Weston Bluffs TrailManaged by Missouri State Parks/City of Weston
Weston Bluffs Trail offers an opportune way to get close to the Missouri River and nature. The trail follows the Missouri River and the historic path of Lewis and Clark. The route begins at Weston City Hall and follows the old South Bluff Road corridor and ends at the south trailhead in Beverly.
Weston Bluffs Trail is a nice addition to the charming town of Weston. It's an easy ride from downtown to the trail. The trail offers many opportunities for wildlife viewing including deer, raccoon, fox and many different species of birds.
Six interpretive exhibits along the trail showcase the Lewis and Clark voyage. The trail also provides access to Weston Bend State Park. Maintenance and security are provided by the City of Weston and Weston Bend State Park. For information, please call 816-640-2752.
Weston Bluffs Trail follows the western border of the park and runs parallel to the Missouri River and Burlington Northern Railway. This trail is popular with hikers and bicyclists looking for a pleasant, non-strenuous outing. Along with occasional glimpses of the Missouri River, it is possible to see migrating birds and waterfowl.
The trail connects the state park with the city of Weston on the north and with the village of Beverly to the south. From the park's picnic area, it is 1.25 miles to Weston and 2 miles to the trailhead near Beverly. With the trail's direct connection to downtown Weston, this trail is often used by park visitors wishing to make a trek to shop or dine in town without taking a motor vehicle. The north half of the trail is paved with asphalt while the southern half is a fine gravel surface. Although generally flat, there are gentle grades and changes of elevation.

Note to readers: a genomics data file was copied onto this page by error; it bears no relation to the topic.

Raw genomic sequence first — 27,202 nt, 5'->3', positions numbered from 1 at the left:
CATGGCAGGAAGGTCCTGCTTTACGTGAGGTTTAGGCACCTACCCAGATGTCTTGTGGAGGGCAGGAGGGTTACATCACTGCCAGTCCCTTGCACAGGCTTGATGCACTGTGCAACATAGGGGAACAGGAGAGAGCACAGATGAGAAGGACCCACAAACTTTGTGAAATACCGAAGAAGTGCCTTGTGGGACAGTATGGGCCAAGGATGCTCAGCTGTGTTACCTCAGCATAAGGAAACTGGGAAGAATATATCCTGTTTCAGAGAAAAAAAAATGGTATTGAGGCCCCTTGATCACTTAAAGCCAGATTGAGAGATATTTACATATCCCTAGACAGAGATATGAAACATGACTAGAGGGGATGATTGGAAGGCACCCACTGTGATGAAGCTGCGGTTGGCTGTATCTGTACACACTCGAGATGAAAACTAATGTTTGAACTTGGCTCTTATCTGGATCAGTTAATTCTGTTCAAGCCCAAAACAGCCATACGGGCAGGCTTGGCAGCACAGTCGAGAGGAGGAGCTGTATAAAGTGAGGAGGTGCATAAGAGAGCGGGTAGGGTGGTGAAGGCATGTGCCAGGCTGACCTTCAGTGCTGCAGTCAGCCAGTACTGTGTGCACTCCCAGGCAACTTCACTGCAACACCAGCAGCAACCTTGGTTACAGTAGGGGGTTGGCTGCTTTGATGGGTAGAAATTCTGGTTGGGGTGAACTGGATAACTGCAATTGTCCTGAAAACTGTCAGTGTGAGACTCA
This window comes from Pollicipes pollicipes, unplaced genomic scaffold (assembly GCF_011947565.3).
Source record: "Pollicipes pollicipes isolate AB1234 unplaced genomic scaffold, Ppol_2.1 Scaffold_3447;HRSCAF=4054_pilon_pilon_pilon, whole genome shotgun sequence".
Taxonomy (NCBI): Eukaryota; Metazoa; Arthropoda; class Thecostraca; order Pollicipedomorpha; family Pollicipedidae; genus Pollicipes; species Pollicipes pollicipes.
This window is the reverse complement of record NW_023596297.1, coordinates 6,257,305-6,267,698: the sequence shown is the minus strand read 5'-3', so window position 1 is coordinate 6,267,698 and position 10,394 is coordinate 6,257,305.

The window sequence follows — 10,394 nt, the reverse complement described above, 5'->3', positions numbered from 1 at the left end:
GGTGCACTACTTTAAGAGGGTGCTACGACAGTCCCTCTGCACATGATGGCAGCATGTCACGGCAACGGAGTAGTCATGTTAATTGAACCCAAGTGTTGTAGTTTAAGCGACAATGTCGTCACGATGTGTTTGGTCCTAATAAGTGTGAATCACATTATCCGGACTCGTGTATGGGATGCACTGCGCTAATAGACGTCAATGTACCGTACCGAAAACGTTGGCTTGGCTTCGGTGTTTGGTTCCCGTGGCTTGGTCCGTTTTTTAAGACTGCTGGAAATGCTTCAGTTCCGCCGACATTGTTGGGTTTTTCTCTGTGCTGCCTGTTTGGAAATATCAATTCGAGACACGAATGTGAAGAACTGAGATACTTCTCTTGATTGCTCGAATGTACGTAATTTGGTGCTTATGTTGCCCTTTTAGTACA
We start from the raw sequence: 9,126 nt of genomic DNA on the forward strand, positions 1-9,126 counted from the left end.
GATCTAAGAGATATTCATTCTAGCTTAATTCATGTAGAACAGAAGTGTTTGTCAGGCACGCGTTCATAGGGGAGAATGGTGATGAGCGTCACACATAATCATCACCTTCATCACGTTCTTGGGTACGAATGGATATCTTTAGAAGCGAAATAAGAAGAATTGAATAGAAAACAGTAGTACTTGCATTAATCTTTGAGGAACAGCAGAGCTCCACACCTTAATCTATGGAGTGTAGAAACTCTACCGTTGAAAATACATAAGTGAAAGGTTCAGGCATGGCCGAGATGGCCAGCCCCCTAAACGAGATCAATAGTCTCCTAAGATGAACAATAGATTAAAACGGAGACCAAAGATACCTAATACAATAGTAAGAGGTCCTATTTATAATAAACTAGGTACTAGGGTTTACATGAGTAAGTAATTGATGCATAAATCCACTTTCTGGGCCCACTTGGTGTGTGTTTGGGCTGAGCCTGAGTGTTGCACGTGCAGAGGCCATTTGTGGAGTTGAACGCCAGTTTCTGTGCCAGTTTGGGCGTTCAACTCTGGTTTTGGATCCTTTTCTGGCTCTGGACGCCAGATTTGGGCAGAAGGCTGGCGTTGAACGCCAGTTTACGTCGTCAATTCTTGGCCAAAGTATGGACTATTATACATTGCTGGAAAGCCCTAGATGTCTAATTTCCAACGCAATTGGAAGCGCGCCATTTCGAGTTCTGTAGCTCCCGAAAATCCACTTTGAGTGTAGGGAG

White Connector 1 (0.20 miles) links the West Ridge and Harpst trails to Weston Bluffs Trail. The connector takes hikers from the scenic bluffs above the Missouri River on the West Ridge/Harpst trails down to Weston Bluffs Trail that follows the park's western border and parallels the Missouri River and the Burlington Northern Railway.